The importance of a continuum of care before, during and after pregnancy in women with type 1 and type 2 diabetes along the Irish Atlantic seaboard
MetadataShow full item record
This item's downloads: 252 (view details)
Pregestational diabetes is the most common chronic medical condition to complicate pregnancy and is associated with an increased risk of morbidity and mortality for the mother-offspring pair. Optimising outcomes for this population is an important public health issue and requires the identification of modifiable determinants of risk and the provision of high quality clinical care. My thesis addresses the importance of a continuum of care before, during and after pregnancy for women with type 1 and type 2 diabetes. In this thesis, I firstly report pregnancy outcomes for a regional cohort of women with pregestational diabetes in the West of Ireland over a decade, and examine in detail the issues of gestational weight gain (GWG) and diabetic retinopathy. Employing a number of different methodological and statistical approaches, I outline the clinical and economic benefits of a regional approach to prepregnancy care for women with diabetes. Next, I describe a protocol for developing a core outcome set (COS) for studies evaluating prepregnancy care for women with pregestational diabetes, and report the study results and the final COS. Finally, I examine women at 12 months post-partum to assess the impact of pregnancy and prepregnancy care on longer-term treatment goals in women with diabetes. The work of this thesis enhances existing knowledge on the subject of pregestational diabetes. It provides up-to-date, regional data on pregnancy outcomes and identifies excessive GWG as an independent risk factor for adverse outcomes. This is the first piece of work to outline both the clinical and economic benefits of a regional prepregnancy care programme. The thesis identifies a need for a paradigm change in the way post-partum care is delivered to women with diabetes. A COS for studies evaluating prepregnancy care is now available and it is anticipated that it will stimulate further high-quality research in this area.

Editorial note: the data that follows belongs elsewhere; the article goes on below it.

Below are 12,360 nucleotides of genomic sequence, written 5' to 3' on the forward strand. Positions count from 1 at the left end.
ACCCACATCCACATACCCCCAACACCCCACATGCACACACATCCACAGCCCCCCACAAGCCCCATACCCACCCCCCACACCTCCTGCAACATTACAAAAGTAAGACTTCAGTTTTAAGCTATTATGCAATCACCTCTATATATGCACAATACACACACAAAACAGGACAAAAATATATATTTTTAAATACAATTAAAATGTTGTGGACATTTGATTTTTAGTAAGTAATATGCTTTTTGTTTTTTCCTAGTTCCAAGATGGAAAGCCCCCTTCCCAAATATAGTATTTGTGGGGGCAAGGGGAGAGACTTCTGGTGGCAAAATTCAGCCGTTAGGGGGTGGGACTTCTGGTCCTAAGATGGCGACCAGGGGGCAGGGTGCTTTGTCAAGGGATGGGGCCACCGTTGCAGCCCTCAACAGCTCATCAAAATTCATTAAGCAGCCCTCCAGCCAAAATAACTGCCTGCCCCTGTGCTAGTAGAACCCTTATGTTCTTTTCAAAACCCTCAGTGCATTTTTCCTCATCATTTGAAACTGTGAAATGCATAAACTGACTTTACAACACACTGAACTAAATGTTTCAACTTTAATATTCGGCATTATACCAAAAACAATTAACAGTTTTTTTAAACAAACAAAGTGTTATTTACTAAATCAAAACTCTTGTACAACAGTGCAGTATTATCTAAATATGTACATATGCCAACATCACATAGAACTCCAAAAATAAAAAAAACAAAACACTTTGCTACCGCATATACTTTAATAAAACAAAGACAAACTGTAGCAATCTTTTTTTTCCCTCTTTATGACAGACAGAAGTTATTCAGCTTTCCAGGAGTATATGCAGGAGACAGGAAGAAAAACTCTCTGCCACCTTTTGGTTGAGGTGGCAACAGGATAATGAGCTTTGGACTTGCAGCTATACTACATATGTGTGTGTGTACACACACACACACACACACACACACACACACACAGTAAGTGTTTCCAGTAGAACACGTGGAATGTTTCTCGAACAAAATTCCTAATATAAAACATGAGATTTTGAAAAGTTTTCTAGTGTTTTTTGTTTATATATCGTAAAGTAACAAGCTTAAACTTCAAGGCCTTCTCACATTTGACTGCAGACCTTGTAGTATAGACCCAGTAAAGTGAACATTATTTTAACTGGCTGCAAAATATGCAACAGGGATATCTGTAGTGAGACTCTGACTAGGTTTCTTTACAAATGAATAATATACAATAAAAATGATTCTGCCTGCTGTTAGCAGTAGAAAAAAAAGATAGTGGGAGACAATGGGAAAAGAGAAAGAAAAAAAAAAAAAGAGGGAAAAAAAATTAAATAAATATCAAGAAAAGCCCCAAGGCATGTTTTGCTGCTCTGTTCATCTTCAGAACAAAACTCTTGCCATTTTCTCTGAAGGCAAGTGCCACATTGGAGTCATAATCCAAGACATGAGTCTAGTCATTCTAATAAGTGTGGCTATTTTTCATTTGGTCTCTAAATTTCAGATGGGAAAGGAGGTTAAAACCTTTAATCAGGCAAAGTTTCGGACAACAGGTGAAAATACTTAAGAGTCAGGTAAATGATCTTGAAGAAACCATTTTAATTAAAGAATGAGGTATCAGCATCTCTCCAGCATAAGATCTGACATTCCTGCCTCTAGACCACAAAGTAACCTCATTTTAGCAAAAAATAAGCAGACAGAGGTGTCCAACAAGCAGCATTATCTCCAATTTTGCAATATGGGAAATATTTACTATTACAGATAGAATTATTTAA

This item is available under the Attribution-NonCommercial-NoDerivs 3.0 Ireland. No item may be reproduced for commercial purposes. Please refer to the publisher's URL where this is made available, or to notes contained in the item itself. Other terms may apply.
The following license files are associated with this item: